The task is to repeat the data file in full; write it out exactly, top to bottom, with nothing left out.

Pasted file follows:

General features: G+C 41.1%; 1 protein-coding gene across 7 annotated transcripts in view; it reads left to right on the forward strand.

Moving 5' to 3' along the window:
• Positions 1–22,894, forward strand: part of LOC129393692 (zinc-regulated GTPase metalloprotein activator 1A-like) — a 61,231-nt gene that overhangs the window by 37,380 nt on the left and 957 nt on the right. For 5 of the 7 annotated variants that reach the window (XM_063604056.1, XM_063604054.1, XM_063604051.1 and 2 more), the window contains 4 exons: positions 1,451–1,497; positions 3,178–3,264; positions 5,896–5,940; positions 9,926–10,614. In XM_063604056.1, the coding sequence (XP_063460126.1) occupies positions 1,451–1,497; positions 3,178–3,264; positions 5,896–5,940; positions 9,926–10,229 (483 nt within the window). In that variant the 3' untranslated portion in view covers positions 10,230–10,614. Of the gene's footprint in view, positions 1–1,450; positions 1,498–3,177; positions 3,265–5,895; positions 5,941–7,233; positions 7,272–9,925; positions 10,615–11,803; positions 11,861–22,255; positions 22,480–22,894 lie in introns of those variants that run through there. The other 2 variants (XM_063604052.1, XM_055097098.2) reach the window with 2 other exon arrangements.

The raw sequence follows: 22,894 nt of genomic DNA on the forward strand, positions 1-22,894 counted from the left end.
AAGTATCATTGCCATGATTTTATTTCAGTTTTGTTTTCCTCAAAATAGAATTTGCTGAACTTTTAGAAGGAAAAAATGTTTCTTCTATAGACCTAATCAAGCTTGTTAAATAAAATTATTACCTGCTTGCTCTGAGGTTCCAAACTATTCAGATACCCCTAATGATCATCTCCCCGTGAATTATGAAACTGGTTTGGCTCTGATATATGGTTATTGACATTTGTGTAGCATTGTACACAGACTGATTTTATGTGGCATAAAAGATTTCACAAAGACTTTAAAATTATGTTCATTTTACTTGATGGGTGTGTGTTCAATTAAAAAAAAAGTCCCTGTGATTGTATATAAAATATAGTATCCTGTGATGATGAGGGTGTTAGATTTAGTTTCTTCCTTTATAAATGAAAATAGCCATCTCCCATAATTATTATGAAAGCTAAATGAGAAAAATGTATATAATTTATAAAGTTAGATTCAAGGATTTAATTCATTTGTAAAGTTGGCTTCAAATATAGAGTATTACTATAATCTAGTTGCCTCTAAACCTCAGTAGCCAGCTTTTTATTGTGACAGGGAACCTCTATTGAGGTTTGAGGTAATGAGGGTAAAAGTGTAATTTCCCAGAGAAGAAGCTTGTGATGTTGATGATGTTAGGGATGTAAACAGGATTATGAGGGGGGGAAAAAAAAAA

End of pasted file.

General features: G+C 41.1%; 1 protein-coding gene across 7 annotated transcripts in view; it reads left to right on the forward strand.

Moving 5' to 3' along the window:
• Positions 1–22,894, forward strand: part of LOC129393692 (zinc-regulated GTPase metalloprotein activator 1A-like) — a 61,231-nt gene that overhangs the window by 37,380 nt on the left and 957 nt on the right. For 5 of the 7 annotated variants that reach the window (XM_063604056.1, XM_063604054.1, XM_063604051.1 and 2 more), the window contains 4 exons: positions 1,451–1,497; positions 3,178–3,264; positions 5,896–5,940; positions 9,926–10,614. In XM_063604056.1, the coding sequence (XP_063460126.1) occupies positions 1,451–1,497; positions 3,178–3,264; positions 5,896–5,940; positions 9,926–10,229 (483 nt within the window). In that variant the 3' untranslated portion in view covers positions 10,230–10,614. Of the gene's footprint in view, positions 1–1,450; positions 1,498–3,177; positions 3,265–5,895; positions 5,941–7,233; positions 7,272–9,925; positions 10,615–11,803; positions 11,861–22,255; positions 22,480–22,894 lie in introns of those variants that run through there. The other 2 variants (XM_063604052.1, XM_055097098.2) reach the window with 2 other exon arrangements.

The raw sequence follows: 22,894 nt of genomic DNA on the forward strand, positions 1-22,894 counted from the left end.
AAGTATCATTGCCATGATTTTATTTCAGTTTTGTTTTCCTCAAAATAGAATTTGCTGAACTTTTAGAAGGAAAAAATGTTTCTTCTATAGACCTAATCAAGCTTGTTAAATAAAATTATTACCTGCTTGCTCTGAGGTTCCAAACTATTCAGATACCCCTAATGATCATCTCCCCGTGAATTATGAAACTGGTTTGGCTCTGATATATGGTTATTGACATTTGTGTAGCATTGTACACAGACTGATTTTATGTGGCATAAAAGATTTCACAAAGACTTTAAAATTATGTTCATTTTACTTGATGGGTGTGTGTTCAATTAAAAAAAAAGTCCCTGTGATTGTATATAAAATATAGTATCCTGTGATGATGAGGGTGTTAGATTTAGTTTCTTCCTTTATAAATGAAAATAGCCATCTCCCATAATTATTATGAAAGCTAAATGAGAAAAATGTATATAATTTATAAAGTTAGATTCAAGGATTTAATTCATTTGTAAAGTTGGCTTCAAATATAGAGTATTACTATAATCTAGTTGCCTCTAAACCTCAGTAGCCAGCTTTTTATTGTGACAGGGAACCTCTATTGAGGTTTGAGGTAATGAGGGTAAAAGTGTAATTTCCCAGAGAAGAAGCTTGTGATGTTGATGATGTTAGGGATGTAAACAGGATTATGAGGGGGGGAAAAAAAAAA